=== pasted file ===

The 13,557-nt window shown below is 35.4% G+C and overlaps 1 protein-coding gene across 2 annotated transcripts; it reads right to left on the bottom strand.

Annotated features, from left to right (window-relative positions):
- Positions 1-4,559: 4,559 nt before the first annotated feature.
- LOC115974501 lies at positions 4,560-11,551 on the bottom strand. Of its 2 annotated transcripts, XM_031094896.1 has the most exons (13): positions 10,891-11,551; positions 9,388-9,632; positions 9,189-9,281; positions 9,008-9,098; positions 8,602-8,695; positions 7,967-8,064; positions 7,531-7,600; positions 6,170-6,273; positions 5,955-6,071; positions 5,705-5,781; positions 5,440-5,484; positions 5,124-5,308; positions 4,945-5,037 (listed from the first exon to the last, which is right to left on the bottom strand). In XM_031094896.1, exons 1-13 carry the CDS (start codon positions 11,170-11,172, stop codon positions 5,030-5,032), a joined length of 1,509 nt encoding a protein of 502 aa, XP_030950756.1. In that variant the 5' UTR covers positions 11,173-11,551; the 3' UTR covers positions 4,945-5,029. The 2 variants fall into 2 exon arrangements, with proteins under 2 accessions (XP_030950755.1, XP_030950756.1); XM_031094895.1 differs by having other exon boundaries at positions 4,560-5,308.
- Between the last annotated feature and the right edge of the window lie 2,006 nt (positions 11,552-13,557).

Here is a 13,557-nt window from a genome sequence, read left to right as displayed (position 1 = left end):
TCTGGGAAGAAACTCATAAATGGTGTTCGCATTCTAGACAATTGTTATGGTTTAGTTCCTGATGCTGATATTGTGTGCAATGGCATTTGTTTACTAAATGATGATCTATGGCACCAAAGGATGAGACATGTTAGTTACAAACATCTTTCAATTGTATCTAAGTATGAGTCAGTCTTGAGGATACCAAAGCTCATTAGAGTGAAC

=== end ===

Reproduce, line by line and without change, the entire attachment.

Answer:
The 13,557-nt window shown below is 35.4% G+C and overlaps 1 protein-coding gene across 2 annotated transcripts; it reads right to left on the bottom strand.

Annotated features, from left to right (window-relative positions):
- Positions 1-4,559: 4,559 nt before the first annotated feature.
- LOC115974501 lies at positions 4,560-11,551 on the bottom strand. Of its 2 annotated transcripts, XM_031094896.1 has the most exons (13): positions 10,891-11,551; positions 9,388-9,632; positions 9,189-9,281; positions 9,008-9,098; positions 8,602-8,695; positions 7,967-8,064; positions 7,531-7,600; positions 6,170-6,273; positions 5,955-6,071; positions 5,705-5,781; positions 5,440-5,484; positions 5,124-5,308; positions 4,945-5,037 (listed from the first exon to the last, which is right to left on the bottom strand). In XM_031094896.1, exons 1-13 carry the CDS (start codon positions 11,170-11,172, stop codon positions 5,030-5,032), a joined length of 1,509 nt encoding a protein of 502 aa, XP_030950756.1. In that variant the 5' UTR covers positions 11,173-11,551; the 3' UTR covers positions 4,945-5,029. The 2 variants fall into 2 exon arrangements, with proteins under 2 accessions (XP_030950755.1, XP_030950756.1); XM_031094895.1 differs by having other exon boundaries at positions 4,560-5,308.
- Between the last annotated feature and the right edge of the window lie 2,006 nt (positions 11,552-13,557).

Here is a 13,557-nt window from a genome sequence, read left to right as displayed (position 1 = left end):
TCTGGGAAGAAACTCATAAATGGTGTTCGCATTCTAGACAATTGTTATGGTTTAGTTCCTGATGCTGATATTGTGTGCAATGGCATTTGTTTACTAAATGATGATCTATGGCACCAAAGGATGAGACATGTTAGTTACAAACATCTTTCAATTGTATCTAAGTATGAGTCAGTCTTGAGGATACCAAAGCTCATTAGAGTGAAC